Jessica gave a short introduction to the concept of natural essences and passed around a tiny piece of ambergris, which famously was a major ingredient in perfume for many years. It is basically whale poop, but like civet, it is one of those things that can bring amazing depth and transformation to a perfume. (Amazing metaphor there for how something “dirty” or profane is an essential element of beauty — but that’s another post.) Apparently how it is created is a bit of a mystery, but it is thought to be the result of an irritant in a sperm whale’s digestive system. Rather like a pearl perhaps, although ambergris doesn’t look like much in its raw form.
That was not one of the essences we worked with–as you can imagine it’s quite expensive. Instead Jessica brought about 30 natural essences, which were divided into top, middle, and base notes. Top notes are what you smell right away. Middle notes are what show up most strongly when the top notes start to fade. And the base–well, the base is the foundation of it all. It’s like music. Each perfume is a little symphony–or a pop song.
We chose three scents in each category. In each category, you could add ten drops using those three scents–in whatever proportion smelled good to you. Using droppers, we slowly built each level, starting with the base notes. You add a drop or two into an alcohol base, shake it up, smell it (preferably on your skin, of course), add more.
As you can see, there are so many possible variations–which is a little intimidating when you don’t know what you’re doing. But Jessica provided great guidance. Some top notes, she explained, are “accessories”–on their own they’re a bit much. In the middle, sometimes you need a “filler.” And then there are the concepts of “locking” and “burying,” which refer to the ways that notes can come together. Advanced stuff. I was just hoping I could come up with something that didn’t smell like a car crashed into a perfume counter.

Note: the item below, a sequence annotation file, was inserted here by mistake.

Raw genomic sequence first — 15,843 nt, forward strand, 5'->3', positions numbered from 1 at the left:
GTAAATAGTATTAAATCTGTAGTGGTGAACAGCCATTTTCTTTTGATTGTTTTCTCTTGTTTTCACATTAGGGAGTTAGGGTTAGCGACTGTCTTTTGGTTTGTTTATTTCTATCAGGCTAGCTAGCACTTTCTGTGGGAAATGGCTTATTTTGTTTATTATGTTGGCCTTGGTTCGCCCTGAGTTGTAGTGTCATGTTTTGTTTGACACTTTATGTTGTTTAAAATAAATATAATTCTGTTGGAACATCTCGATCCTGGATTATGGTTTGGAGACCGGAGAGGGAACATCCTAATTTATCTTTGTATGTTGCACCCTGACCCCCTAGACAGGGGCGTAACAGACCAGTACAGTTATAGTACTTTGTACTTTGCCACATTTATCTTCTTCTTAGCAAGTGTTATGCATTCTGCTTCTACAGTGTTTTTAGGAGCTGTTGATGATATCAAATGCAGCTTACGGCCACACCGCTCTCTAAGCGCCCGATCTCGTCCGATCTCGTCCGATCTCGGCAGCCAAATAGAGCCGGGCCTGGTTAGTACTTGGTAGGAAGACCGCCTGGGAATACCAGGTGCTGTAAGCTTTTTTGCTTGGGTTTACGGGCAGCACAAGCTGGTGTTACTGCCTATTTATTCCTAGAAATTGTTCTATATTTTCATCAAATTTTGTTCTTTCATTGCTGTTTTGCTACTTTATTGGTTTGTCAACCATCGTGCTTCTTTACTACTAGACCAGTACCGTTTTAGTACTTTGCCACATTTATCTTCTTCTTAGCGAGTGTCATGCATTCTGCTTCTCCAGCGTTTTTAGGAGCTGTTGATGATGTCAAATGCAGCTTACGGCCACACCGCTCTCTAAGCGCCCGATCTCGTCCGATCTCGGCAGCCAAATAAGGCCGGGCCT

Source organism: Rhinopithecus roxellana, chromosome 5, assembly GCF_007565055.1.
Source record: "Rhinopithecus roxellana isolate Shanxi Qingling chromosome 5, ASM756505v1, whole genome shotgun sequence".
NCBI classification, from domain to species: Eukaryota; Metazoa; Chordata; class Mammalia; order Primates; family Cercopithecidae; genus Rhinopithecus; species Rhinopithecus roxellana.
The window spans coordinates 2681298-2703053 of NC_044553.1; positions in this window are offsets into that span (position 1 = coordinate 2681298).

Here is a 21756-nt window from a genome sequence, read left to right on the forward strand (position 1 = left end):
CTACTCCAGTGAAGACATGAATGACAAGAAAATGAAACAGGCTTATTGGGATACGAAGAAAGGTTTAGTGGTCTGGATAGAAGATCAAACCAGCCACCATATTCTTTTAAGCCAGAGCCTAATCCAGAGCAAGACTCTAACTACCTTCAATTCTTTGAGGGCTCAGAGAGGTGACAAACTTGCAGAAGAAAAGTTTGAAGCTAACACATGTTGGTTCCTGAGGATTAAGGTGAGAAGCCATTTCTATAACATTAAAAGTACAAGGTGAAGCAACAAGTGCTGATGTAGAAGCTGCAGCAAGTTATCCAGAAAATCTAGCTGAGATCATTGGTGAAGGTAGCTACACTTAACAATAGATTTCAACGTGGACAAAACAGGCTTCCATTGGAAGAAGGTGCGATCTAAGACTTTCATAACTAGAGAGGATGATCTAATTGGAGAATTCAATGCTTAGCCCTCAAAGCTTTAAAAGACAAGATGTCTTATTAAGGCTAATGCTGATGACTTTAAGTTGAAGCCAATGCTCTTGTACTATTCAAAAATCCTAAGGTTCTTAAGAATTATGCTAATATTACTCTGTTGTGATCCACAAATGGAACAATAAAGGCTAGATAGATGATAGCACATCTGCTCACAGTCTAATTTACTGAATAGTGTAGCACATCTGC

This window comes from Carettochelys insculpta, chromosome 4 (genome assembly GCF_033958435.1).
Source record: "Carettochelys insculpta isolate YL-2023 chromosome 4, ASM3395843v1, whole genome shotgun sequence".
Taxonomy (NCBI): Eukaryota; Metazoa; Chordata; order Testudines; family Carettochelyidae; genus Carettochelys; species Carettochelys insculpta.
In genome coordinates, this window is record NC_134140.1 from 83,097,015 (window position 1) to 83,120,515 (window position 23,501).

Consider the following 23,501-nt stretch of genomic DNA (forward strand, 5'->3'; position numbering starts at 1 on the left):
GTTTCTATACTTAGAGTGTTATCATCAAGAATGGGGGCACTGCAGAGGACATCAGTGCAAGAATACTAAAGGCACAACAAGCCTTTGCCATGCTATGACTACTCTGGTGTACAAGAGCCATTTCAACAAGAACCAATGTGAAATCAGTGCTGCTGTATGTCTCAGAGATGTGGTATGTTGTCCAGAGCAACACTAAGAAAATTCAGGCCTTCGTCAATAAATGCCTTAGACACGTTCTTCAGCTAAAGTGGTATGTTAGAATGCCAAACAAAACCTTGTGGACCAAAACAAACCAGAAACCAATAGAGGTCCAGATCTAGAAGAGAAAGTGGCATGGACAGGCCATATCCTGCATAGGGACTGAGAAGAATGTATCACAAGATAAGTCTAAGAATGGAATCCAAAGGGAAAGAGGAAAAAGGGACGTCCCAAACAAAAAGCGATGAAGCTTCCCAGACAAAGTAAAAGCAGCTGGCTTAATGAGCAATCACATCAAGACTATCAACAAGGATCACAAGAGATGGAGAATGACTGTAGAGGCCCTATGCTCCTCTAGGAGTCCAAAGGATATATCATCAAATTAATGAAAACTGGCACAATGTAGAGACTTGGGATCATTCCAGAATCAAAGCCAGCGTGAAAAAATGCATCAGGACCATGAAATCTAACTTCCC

I’ve been drawn to more smoky, woody scents lately, so I decided to try to aim for that, maybe with some floral in there to lighten it up. For the base, I chose tobacco, labdanum (distilled from the resin of a Mediterranean shrub), and choya ral, made from the burnt wood of trees in India. (Apparently there is also a choya nakh, which the distillation of smoke from burning seashells. I have got to smell some of that someday.) I decided to focus on the choya ral, in the base.
For the middle, I went with ylang ylang for that floral note, plus rose. I don’t love rose, but I was curious to see what it would do. For the third middle note, I used clary sage on my first try but switched to lavender on the second. I thought both were a little too herbal, but none of the other middle options seemed quite right.
The top notes, said Jessica, are known to be very difficult to get right, for whatever reason. Apparently perfumers can spend months trying to figure out the perfect top note combination. And we had about an hour for everything! Well, I chose black pepper, cabreuva (another distillation from exotic wood), and juniper berry.
We did one formulation, then we all evaluated them as a class and reformulated them with Jessica’s feedback. Mine smelled good but less like a symphony than someone smashing the keys of an organ. Jessica suggested pulling back on the choya in the base and the black pepper in the top.
My second formulation still smells a little too strong and incense-like to me, like a hippie version of some high-end amber oriental fragrance, but Jessica said it was a great attempt for my first try doing this tpe of thing. I’ll be curious to see how it changes as it ages, and if anyone has any comments as I wear it around.
There’s a science to this, but of course it is also an art. It’s like an endless puzzle. And I love puzzles. Just what I need–another spendy hobby.